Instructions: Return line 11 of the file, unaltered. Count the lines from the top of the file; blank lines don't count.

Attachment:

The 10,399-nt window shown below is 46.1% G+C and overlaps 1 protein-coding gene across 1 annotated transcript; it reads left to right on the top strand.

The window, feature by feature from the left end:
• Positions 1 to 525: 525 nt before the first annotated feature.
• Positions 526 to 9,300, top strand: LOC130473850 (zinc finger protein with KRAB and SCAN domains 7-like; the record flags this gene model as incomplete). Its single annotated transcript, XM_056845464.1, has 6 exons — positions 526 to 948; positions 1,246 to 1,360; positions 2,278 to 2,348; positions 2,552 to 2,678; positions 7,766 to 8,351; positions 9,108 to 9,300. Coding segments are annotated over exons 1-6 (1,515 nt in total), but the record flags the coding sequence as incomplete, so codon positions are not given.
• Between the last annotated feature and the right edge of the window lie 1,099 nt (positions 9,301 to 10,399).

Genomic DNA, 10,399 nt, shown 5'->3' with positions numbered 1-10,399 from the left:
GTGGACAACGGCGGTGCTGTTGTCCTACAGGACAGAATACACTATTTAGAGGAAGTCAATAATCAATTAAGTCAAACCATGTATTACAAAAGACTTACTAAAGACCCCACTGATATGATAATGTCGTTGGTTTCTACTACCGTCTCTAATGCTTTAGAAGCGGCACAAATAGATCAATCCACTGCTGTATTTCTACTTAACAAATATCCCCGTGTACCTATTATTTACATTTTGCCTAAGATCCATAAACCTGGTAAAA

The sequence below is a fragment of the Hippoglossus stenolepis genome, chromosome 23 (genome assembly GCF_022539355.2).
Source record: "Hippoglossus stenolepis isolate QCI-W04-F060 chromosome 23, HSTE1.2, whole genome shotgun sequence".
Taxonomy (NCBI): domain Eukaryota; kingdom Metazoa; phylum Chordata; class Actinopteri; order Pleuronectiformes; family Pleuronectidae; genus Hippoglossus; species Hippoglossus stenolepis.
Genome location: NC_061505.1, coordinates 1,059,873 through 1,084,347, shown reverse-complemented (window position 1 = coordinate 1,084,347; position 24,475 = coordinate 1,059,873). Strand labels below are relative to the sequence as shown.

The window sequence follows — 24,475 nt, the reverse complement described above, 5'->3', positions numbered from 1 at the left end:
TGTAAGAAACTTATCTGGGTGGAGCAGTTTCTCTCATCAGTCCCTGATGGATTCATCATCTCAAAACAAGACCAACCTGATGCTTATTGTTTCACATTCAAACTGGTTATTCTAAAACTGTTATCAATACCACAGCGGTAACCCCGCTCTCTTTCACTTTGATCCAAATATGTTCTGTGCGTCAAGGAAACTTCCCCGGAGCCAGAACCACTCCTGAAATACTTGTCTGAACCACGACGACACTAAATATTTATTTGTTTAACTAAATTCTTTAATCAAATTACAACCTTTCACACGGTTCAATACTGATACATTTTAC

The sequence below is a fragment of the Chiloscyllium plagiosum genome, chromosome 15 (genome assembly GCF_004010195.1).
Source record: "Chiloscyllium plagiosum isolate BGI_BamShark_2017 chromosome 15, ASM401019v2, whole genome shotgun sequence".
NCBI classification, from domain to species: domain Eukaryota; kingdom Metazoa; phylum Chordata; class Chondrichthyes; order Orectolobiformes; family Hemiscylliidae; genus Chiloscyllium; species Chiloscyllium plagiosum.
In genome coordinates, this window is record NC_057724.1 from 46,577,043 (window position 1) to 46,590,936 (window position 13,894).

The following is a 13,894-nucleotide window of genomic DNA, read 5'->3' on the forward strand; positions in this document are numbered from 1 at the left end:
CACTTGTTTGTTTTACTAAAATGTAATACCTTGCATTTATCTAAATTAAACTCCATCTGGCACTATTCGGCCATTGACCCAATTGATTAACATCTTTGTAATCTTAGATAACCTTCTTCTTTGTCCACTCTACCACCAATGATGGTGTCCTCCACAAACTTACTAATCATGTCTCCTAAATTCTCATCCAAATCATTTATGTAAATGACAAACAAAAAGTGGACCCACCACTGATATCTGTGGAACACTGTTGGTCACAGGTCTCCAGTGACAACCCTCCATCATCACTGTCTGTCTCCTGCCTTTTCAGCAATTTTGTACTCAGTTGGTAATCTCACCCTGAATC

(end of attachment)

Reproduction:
Genome location: NC_061505.1, coordinates 1,059,873 through 1,084,347, shown reverse-complemented (window position 1 = coordinate 1,084,347; position 24,475 = coordinate 1,059,873). Strand labels below are relative to the sequence as shown.